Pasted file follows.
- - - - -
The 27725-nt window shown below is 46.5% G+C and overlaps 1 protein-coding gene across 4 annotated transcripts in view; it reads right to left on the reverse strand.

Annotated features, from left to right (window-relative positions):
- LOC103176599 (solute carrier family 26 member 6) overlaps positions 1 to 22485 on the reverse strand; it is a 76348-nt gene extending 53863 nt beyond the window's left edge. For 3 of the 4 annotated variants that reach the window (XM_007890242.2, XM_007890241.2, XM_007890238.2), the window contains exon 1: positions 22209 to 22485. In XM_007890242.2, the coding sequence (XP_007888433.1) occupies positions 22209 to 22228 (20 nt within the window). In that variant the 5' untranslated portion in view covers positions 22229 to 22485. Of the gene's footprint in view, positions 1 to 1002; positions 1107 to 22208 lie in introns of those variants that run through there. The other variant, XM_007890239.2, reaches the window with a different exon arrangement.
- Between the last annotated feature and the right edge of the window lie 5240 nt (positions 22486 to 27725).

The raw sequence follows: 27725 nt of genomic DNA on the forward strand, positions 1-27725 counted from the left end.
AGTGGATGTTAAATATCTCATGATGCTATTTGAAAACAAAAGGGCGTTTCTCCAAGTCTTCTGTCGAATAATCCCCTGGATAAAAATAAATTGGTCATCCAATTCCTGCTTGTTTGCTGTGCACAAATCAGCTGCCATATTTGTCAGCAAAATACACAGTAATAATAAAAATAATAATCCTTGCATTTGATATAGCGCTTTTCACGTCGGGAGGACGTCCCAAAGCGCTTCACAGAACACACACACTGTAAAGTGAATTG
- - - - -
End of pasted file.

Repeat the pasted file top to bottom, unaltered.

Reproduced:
The 27725-nt window shown below is 46.5% G+C and overlaps 1 protein-coding gene across 4 annotated transcripts in view; it reads right to left on the reverse strand.

Annotated features, from left to right (window-relative positions):
- LOC103176599 (solute carrier family 26 member 6) overlaps positions 1 to 22485 on the reverse strand; it is a 76348-nt gene extending 53863 nt beyond the window's left edge. For 3 of the 4 annotated variants that reach the window (XM_007890242.2, XM_007890241.2, XM_007890238.2), the window contains exon 1: positions 22209 to 22485. In XM_007890242.2, the coding sequence (XP_007888433.1) occupies positions 22209 to 22228 (20 nt within the window). In that variant the 5' untranslated portion in view covers positions 22229 to 22485. Of the gene's footprint in view, positions 1 to 1002; positions 1107 to 22208 lie in introns of those variants that run through there. The other variant, XM_007890239.2, reaches the window with a different exon arrangement.
- Between the last annotated feature and the right edge of the window lie 5240 nt (positions 22486 to 27725).

The raw sequence follows: 27725 nt of genomic DNA on the forward strand, positions 1-27725 counted from the left end.
AGTGGATGTTAAATATCTCATGATGCTATTTGAAAACAAAAGGGCGTTTCTCCAAGTCTTCTGTCGAATAATCCCCTGGATAAAAATAAATTGGTCATCCAATTCCTGCTTGTTTGCTGTGCACAAATCAGCTGCCATATTTGTCAGCAAAATACACAGTAATAATAAAAATAATAATCCTTGCATTTGATATAGCGCTTTTCACGTCGGGAGGACGTCCCAAAGCGCTTCACAGAACACACACACTGTAAAGTGAATTG